May 25, 2018
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Top five hikes of 2009 recalled

By Brad Viles, Special to the News

It’s been such a long year and so many hikes. That’s the thought that’s been drifting through my head off and on, ever since Thanksgiving. I’m not sure what it is about the holidays that guide me into remembering the past year. Maybe it’s the nature of the season. Celebrating with friends invariably conjures memories of a particular hike, summer camping trip or winter trek to the mountains.

Maybe someone asked, “What were your favorite five trips this past year?” Answering that question makes me pause, like the anticipated fall of a water drop from an icicle. I hike a lot, every year. It’s hard to narrow it down to five. And some weren’t really hikes. They were more like adventures.

I start narrowing down the list by deciding what would qualify as a favorite, the most memorable. Meeting people would be one category, because hiking with people is always fun, entertaining and usually educational. If hiking with others and making new friends qualifies as a favorite, then meeting Lee Kantar on a wildlife tracking hike in Sunkhaze Meadows National Wildlife Refuge in Milford, makes the list.

Kantar is the state’s moose and deer biologist, and he’s also a great individual with a wonderful family who joins him when he leads group hikes. I learned more from him, a former Appalachian Trail through hiker, on that hike than from years of observing tracks on my own using field guides.

He led about twenty of us, young and old, that day and everyone with him on that January morning was engaged by his talk in the woods. He’s an outstanding example of a dedicated outdoorsman. Come to think of it, all the people on that hike were memorable, because we had shared a brilliant blue sky day snowshoeing into the refuge.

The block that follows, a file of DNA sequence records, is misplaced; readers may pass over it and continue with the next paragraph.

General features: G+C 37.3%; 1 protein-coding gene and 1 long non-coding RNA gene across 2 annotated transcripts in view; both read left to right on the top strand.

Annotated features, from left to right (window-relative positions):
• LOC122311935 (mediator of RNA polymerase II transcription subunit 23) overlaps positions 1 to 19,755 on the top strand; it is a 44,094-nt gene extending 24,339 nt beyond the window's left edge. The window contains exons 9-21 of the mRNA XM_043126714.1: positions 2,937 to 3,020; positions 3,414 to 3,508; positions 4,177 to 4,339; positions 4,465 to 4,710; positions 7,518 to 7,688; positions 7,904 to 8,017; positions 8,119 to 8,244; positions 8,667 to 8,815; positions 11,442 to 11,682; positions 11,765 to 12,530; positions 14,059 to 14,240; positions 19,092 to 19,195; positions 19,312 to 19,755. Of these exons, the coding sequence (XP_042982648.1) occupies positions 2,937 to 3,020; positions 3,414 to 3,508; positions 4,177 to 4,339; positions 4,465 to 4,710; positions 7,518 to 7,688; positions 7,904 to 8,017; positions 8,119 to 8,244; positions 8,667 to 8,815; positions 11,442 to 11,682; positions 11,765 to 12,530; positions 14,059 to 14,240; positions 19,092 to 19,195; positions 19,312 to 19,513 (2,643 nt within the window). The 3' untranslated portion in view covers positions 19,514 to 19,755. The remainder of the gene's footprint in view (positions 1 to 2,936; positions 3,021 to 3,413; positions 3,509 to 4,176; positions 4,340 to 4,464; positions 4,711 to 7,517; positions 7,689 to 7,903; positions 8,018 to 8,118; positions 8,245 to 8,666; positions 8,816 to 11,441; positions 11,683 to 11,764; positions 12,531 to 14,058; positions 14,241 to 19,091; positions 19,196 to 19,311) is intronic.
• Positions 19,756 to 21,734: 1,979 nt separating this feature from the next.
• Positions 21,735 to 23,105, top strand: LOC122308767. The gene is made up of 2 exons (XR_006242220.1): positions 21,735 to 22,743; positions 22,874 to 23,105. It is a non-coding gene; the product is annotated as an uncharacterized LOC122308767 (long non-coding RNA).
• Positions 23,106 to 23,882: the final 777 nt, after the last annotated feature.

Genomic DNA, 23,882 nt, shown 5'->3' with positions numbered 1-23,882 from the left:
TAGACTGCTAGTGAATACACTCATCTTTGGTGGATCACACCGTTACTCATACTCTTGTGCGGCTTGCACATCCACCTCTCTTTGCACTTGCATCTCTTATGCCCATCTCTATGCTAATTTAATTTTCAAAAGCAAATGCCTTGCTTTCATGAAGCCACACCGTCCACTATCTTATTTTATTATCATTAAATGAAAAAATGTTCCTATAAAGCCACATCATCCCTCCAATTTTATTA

One trip to the mountains in February was noteworthy even though I didn’t hike at all, well, except for a brief walk on an observation deck and another climb to the top of a tower in seventy mile an hour wind. That was the long weekend I spent on the top of Mount Washington on a Winter EduTrip, hosted by the Mount Washington Observatory in New Hampshire. The experience of staying overnight at an elevation of 6,288 feet was worth the price of the trip. To top it off, the wind was so fierce that our group of 17 was stranded an extra night. The snow cat tractor couldn’t pick us up at the appointed time the next day, due to hundred-mile-an-hour winds and blowing snow. So, we participants, none of whom complained, had to stay another night. The wind peaked at 130 miles an hour that night. That trip’s definitely on the list.

I took my most memorable camping trip in mid-June, during what was the rainiest summer in memory. I camped at the Mattawamkeag Wilderness Park, a town owned park in Mattawamkeag. It poured both days I was there. Even though it was wet, I have to rate it among the best times I had outdoors all year.

Partly it was because of the fine fellow campers I met, like Rose and Ron Adams from Bangor and their grandson, Ben Hessert. Hessert was from Alaska and visiting Maine for the first time. We all made the best of the rain and with the river raging in the background I hiked only a few wet miles along the bank. It makes the list as a remote, scenic spot that’s just tough to beat in any weather. I liked it so much I went back in August for two nights.

The rain continued into July and I found a new place to hike and camp in Aroostook State Park. It was new only to me, because it is Maine’s first state park, founded by local citizens in 1939. I managed to fit a spectacular day hike to the top of Quaggy Jo Mountain on one of rare days when a hiker could get a view, other than grey clouds or driving rain. The view across the potato fields of The County was such a relief to rain weary eyes, I hated to head back down the mountain. I went back there for two nights in August, too.

But, the top hike I took was on a mountain I climb every year, but this year it was different. This year I hiked with Nelson Daigle on his 402nd trip up Mount Katahdin. He’s the retired paper worker from Millinocket who’s been counting his climbs for the past 15 years. We were joined by his daughter and her friend. The views were as expansive as always on that mountain, the August day, brilliant. Just to hike along and hear Nelson and his stories of past adventures on Katahdin and other mountains, made the trip a keeper for the list.

All my trips seem to have a few things in common. There are usually people involved in a special hike, one that makes the list. The campers, hikers, and town folks you meet add the human factor to any trip outdoors.

Weather doesn’t seem to determine whether a certain trek makes it, unless it does and then it’s usually in spite of the weather. It’s rarely about how far I hike because sometimes it’s not far at all. Although, after trying to compile the list made a realization. I should hike more.

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